O'Bannon's DunRovin' Ranch, LLC

Registered Shire horses, N.A.Spotted drafts, ADHA Drum horses, Longhorns, Organic cattle & More!

            

 

Shire Information Page 

So you want to know about Shires.......

OUR SHIRES

All of our Shires are Registered ASHA (American Shire Horse Association).  Go to http://www.shirehorse.org/ to reach the ASHA website.  To get to the worldwide Shire studbook go to http://www.shirestudbook.com/

 

             Our Shires - Our Treasures         

The largest horses in the world and most gentle of all draft breeds, Shires are not only gorgeous and powerful, but also very loyal, Gentle Giants. 

Our Treasures Do Not Twinkle or Glitter 

They Shine In the Sun and

Neigh In the Night!  

What are the Tallest, Heaviest, and

 most Gentle of all the draft breeds??? 

Shires are!!!  Although now largely divorced from the natural world, for 100’s of years they have been working with man in close harmony.  This magnificent horse has served man both at work and at war.  Despite their great size and strength, they are the gentlest of beasts.  Hard workers in agriculture or as urban draft horses, their cheerfulness, courage and aptitude for discipline is unrivaled.

Names - Past names referring to the Shire horse are numerous.    In the remainder of this page you will see many of the names listed below.  Please keep in mind that they all refer to the same breed of horse – the magnificent SHIRE.  These names include:  Bakewell Black, Black English Cart Horse, Giant Horse of Lincolnshire, The Black Horse, English Cart Horse, English   War Horse, Large Black English Horse, The Great Horse, and War Horse        of  England.  In 1884 the name SHIRE was finally adopted for good.

 Although war is the ancient heritage and role of the Shire horse, it proved to be even more useful in peace turning from battle to commerce and agriculture.  During the 1800s the Shire became nothing less than a national treasure as big Shire geldings moved trade goods off the docks and into the streets.  Responding to the need of a horse with enormous bulk, prodigious muscular strength, and docility, the English stockmen and farmers developed what remains........

One of the finest living creations in the

 world today -

The Magnificent

Shire Horse 

 

                                   History

 + The Shire, considered “The King of all Draft Horses”,  is a breed of horse that is believed to have originated from the central regions of England.  The writings of Julius Caesar in 55BC state that the ancient Britons were using their native horses very effectively in chariot warfare.  Remains have recently been found that prove those horses were substantial in size.  Caesar especially admired their responsiveness and agility, noting the drivers were able to check and turn them in a moments notice even with the horses in full gallop.  These giant horses were highly prized & ancient documents have been found that even list the names of the horses killed in battles.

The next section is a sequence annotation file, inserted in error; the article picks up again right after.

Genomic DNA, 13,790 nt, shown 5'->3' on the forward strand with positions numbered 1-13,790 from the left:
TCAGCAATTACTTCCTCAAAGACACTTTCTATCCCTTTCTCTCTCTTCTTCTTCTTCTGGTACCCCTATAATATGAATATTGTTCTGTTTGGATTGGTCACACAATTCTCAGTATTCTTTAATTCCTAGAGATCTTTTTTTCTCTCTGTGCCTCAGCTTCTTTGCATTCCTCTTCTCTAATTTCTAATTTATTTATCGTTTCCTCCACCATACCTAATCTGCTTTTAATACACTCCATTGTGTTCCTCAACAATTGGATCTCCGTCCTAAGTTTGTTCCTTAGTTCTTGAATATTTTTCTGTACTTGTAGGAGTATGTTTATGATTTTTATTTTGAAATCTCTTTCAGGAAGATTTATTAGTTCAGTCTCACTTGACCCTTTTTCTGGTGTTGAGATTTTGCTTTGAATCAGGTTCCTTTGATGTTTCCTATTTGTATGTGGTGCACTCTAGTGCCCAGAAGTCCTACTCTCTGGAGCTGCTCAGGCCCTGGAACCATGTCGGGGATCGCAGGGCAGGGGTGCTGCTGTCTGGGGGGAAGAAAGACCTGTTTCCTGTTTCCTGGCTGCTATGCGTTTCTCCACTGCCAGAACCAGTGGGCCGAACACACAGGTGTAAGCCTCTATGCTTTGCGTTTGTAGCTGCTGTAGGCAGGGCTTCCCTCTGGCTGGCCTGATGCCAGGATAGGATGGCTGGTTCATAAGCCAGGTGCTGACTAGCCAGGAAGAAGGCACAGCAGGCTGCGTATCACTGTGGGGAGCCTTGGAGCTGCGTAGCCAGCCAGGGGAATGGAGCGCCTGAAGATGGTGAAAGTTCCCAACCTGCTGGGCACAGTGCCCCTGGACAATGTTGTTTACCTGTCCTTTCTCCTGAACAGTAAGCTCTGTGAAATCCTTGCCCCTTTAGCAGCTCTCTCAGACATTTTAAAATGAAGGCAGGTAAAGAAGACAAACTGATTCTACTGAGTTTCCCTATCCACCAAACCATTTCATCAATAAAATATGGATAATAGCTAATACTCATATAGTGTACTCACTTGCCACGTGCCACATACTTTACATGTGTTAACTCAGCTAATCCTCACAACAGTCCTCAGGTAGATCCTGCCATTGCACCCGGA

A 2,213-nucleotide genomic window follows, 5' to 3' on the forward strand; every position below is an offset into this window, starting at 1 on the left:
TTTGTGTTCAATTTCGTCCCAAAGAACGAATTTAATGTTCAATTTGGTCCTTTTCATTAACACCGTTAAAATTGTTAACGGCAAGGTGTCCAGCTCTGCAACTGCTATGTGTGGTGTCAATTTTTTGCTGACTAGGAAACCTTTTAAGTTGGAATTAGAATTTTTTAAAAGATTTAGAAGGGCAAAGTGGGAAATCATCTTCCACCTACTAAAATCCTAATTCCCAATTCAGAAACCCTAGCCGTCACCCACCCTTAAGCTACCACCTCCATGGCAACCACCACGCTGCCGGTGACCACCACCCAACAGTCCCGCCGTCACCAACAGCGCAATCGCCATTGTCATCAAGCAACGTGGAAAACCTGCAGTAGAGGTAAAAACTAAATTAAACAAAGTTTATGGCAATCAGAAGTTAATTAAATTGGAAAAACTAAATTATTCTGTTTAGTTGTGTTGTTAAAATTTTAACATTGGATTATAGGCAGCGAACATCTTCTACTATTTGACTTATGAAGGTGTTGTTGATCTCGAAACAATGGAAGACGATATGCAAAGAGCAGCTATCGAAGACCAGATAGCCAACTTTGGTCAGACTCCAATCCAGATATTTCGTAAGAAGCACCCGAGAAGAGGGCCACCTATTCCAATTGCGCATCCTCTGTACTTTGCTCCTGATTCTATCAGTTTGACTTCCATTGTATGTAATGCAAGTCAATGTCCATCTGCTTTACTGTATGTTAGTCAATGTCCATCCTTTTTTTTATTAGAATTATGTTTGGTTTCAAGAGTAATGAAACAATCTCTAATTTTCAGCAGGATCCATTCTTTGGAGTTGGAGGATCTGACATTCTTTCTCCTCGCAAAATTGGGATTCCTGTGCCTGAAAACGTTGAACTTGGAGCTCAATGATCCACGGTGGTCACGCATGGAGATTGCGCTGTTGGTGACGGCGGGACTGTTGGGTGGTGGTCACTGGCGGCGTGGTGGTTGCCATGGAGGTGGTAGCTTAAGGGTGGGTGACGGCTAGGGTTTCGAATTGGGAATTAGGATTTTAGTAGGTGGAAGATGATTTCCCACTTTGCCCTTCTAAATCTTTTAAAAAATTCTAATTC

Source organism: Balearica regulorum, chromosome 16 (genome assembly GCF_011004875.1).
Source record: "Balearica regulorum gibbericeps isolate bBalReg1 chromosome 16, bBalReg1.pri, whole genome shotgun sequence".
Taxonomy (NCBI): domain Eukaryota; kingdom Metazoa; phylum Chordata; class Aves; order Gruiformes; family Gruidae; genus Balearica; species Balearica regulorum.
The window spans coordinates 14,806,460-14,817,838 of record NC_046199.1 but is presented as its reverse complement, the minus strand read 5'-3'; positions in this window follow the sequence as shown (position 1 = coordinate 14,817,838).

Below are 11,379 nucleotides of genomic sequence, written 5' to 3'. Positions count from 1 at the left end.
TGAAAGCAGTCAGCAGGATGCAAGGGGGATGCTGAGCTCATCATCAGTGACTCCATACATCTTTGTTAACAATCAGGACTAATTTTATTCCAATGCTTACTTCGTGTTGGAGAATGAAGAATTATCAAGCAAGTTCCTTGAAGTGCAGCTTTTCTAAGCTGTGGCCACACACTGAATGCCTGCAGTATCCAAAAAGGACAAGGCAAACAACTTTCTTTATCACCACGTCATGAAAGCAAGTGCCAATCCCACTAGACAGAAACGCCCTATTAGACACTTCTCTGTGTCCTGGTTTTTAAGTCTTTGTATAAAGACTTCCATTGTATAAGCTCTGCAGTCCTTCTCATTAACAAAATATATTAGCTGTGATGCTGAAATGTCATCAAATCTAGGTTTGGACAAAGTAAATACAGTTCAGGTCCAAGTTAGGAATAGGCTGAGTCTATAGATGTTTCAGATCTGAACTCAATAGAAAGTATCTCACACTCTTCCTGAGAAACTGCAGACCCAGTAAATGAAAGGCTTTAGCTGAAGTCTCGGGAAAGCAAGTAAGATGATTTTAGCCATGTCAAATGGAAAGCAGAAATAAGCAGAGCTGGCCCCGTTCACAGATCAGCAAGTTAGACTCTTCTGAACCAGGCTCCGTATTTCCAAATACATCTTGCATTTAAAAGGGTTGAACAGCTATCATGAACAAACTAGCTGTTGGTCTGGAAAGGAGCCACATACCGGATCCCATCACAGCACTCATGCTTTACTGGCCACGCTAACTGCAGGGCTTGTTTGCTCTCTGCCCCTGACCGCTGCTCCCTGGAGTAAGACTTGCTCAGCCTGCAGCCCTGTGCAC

Shire history also traces back to the days of the Roman Conquest in the mid 40AD years.  In 1066, William the Conquerer used Shires in battles, quite literally, as a living armored tank.  Their sheer size and weight meant they were ideal to carry a full armor-suited knight, often weighing at least 500lbs., into battle even though they weren’t generally regarded as a riding horse.  Shire’s being used for jousting and as cavalry horses soon became the norm.  The  year 1068 brought with it the knowledge that the Shire could also be useful as   a pack horse.  Between 1154 and 1558 it seems to have been the aim of the government to increase the size and numbers of the "Great Horse" to handle the weight of soldiers in armour (weighing up to 400 pounds). 

From present times back to the time of Henry II,  it has been policy for the lead-er of England to increase the breeding stock and population of these Great Shire Horses.  Edward II went as far as to make it illegal to export any horses to Scotland or to sell a horse to a Scottish person, believing this would enhance their own breed ahead of the rest.  He would roll over in his grave if he knew that eventually the Scots would take English Shire Stallions – breed them with their smaller, less sturdy draft horses - and come up with a horse that would gain in popularity over Shires.  More on this later.  Henry VII went a step further than Edward and enacted legislation prohibiting the exportation of any stallions or mares outside the country.  Henry VIII went even further and enacted a consid-erable amount of legislation in the later years of his reign.  He made his father's exportation law a felony with a fine of 40 pounds ($60.86 U.S. dollars), a huge amount in that time.  He made attempts to improve breeding by forcing people to keep brood mares on their property.  It was said that any owner of an area that was enclosed with a circumference of one mile was required, as of May 1st 1537, to keep two brood mares at least 15 hands tall.  In an area with a circumference of four miles or more, four such mares had to be kept.  These Shire Horse Acts were passed throughout history to promote the breeding of this Great Horse.